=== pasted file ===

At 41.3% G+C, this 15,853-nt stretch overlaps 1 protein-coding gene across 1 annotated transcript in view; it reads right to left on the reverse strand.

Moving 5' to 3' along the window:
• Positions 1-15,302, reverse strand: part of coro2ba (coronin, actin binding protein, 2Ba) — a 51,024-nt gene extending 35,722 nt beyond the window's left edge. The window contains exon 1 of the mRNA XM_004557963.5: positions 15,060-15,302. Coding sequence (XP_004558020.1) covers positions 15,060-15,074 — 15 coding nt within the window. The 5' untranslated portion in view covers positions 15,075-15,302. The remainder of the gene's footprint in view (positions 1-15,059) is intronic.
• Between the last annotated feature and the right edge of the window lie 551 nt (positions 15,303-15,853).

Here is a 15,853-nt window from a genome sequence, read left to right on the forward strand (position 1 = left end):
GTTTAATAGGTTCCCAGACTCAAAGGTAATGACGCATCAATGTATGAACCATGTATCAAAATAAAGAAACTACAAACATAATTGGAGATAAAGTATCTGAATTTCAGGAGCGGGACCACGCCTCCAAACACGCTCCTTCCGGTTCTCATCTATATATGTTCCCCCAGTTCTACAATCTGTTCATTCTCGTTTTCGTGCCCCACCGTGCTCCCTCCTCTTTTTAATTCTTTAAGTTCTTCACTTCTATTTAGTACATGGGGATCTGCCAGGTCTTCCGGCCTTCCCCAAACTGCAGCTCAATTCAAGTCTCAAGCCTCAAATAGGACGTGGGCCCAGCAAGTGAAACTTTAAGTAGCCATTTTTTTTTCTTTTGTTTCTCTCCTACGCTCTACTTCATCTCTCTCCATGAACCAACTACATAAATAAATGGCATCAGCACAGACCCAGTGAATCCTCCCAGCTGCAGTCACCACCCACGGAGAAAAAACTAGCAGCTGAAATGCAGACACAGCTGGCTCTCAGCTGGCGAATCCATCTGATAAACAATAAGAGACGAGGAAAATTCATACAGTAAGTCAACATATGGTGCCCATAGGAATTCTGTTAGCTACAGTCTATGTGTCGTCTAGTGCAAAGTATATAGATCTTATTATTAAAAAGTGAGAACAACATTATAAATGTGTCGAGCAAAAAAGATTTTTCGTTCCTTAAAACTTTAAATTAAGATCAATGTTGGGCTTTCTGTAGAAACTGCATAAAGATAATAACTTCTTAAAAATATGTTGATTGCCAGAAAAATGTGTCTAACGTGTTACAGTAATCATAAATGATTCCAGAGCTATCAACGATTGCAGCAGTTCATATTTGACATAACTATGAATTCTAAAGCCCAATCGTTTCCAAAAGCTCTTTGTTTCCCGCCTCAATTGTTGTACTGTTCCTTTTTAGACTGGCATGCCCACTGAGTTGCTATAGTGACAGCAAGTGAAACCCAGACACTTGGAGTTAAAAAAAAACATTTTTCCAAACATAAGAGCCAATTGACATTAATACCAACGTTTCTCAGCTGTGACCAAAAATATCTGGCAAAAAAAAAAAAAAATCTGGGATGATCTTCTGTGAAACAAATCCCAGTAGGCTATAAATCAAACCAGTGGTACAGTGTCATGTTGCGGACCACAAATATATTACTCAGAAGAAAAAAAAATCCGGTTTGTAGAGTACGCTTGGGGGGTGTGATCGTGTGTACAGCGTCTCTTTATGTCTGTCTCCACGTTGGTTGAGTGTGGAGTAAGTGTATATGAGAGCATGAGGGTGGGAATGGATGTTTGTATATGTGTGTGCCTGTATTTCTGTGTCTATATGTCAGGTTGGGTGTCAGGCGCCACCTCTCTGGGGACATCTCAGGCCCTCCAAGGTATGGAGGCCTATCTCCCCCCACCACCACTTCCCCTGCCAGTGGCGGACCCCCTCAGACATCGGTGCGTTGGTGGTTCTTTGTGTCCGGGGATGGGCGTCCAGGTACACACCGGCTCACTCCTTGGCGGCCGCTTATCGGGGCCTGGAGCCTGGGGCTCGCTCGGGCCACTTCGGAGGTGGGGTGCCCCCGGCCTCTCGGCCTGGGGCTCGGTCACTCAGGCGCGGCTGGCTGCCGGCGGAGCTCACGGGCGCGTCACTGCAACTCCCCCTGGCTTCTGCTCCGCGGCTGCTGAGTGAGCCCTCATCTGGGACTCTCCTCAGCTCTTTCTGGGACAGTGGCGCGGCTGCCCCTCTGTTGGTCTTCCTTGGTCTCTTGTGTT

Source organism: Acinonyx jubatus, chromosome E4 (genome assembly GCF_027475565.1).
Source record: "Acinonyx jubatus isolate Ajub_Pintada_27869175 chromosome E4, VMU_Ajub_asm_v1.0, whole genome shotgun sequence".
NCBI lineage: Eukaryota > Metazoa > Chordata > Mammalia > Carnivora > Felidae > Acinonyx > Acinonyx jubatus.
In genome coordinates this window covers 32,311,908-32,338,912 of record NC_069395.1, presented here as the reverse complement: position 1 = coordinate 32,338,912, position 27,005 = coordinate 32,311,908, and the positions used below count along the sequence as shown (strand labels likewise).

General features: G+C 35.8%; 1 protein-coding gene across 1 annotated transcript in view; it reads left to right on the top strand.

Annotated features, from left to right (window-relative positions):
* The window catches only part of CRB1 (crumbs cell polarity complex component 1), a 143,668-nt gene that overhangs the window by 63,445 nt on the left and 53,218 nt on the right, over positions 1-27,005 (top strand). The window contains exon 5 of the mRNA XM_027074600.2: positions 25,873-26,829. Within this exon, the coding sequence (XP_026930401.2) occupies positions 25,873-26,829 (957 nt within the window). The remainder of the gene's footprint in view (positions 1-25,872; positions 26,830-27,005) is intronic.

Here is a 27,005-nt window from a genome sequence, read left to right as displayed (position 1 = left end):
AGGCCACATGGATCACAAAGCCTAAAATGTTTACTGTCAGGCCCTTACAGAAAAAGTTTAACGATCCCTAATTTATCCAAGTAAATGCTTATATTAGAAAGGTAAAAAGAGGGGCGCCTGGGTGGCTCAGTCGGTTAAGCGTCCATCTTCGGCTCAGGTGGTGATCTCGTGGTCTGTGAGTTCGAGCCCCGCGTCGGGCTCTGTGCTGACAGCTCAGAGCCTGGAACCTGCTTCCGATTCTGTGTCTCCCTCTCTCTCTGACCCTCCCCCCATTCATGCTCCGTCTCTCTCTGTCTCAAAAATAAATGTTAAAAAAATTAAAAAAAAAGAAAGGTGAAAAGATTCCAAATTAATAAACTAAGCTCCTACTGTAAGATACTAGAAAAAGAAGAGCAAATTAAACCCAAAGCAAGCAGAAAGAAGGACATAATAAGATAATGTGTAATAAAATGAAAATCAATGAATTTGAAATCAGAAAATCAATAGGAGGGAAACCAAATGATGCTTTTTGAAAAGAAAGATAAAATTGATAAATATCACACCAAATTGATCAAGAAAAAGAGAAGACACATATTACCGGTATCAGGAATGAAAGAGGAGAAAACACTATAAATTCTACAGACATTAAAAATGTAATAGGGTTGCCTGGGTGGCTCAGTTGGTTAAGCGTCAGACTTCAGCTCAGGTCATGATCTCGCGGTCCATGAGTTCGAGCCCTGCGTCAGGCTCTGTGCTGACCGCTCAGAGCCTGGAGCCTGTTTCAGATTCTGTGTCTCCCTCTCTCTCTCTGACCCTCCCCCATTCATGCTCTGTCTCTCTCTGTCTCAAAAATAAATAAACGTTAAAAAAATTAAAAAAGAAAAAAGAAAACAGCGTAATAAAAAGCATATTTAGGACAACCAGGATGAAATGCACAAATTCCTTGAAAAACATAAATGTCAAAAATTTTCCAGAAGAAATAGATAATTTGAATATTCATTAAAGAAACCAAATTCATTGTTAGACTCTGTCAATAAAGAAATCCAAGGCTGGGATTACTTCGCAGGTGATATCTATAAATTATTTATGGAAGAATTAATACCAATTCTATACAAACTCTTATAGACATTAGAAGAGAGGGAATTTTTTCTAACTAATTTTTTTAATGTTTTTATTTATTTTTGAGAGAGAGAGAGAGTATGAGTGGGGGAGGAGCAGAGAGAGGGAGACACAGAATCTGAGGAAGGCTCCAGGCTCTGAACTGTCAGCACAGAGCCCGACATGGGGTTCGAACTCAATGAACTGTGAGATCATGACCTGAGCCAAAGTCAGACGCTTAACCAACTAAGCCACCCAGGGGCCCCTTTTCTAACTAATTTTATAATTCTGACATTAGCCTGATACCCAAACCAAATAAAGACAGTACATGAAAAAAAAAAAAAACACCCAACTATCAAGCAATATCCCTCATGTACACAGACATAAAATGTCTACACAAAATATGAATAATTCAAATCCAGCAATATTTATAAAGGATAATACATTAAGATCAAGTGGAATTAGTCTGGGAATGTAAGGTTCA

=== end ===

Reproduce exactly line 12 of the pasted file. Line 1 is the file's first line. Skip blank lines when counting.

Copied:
Annotated features, from left to right (window-relative positions):